Euglena culture medium can be prepared the same way, but with the addition of a frozen pea.


Philips head screws - removing screws with damaged heads

Damage slots in philips head screws may be lengthened and deepened using an engraver enabling a larger screwdriver to be used.


pH solutions

Standard pH solutions may be easily prepared using the following recipes:

pH2 0.01M hydrochloric acid    
pH3 80mL  0.1M citric acid plus 20mL 0.2M disodium hydrogen phosphate
pH4 62mL  0.1M citric acid plus 38mL 0.2M disodium hydrogen phosphate
pH5 48mL  0.1M citric acid plus 52mL 0.2M disodium hydrogen phosphate
pH6 37mL  0.1M citric acid plus 63mL 0.2M disodium hydrogen phosphate
pH7 18mL  0.1M citric acid plus 82mL 0.2M disodium hydrogen phosphate
pH8   3mL  0.1M citric acid plus 97mL 0.2M disodium hydrogen phosphate
pH10 0.1M sodium hydroxide    

These solutions are sufficiently accurate for use in the cell membrane activity in Biology and also for general pH testing.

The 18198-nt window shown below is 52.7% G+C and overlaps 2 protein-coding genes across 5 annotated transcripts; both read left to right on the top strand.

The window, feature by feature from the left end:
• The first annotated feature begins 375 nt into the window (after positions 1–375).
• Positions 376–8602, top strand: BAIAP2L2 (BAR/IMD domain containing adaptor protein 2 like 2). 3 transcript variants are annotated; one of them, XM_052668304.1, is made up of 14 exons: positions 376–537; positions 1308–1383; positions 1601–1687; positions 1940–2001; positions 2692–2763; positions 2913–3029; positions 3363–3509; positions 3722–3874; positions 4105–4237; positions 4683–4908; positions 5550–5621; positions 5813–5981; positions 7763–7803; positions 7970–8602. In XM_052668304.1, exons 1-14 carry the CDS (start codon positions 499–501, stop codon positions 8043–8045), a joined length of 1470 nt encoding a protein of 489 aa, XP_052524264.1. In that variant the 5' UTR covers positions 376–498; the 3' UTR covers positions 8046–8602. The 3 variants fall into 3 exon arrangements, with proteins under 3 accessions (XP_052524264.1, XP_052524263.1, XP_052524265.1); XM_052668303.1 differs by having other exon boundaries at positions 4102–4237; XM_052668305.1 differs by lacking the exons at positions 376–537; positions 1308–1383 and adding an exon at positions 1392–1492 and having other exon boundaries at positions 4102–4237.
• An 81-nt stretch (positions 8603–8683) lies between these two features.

Thanks to Diana Hackett - Kent Street S.H.S. for this information.


Phenoxytol storage solution for preserved animal specimens

An alternative to formalin based or 70% ethanol storage solutions is phenoxytol.

10mL phenoxytol (2-phenoxyethanol)
50mL glycerol
940mL distilled water

It must be noted that this solution is a storage solution only, and fresh specimens must be properly preserved before storage eg. preserve animal specimens in 10% formalin for 3 weeks, wash well to remove the formalin, then transfer to the storage solution.
Already preserved specimens may be transferred to the storage solution after first washing in water. With phenoxytol solutions, specimens do not need to be completely immersed - although for presentation, it is preferred.


Physarium (Slime Mould)  - an alternative culture technique.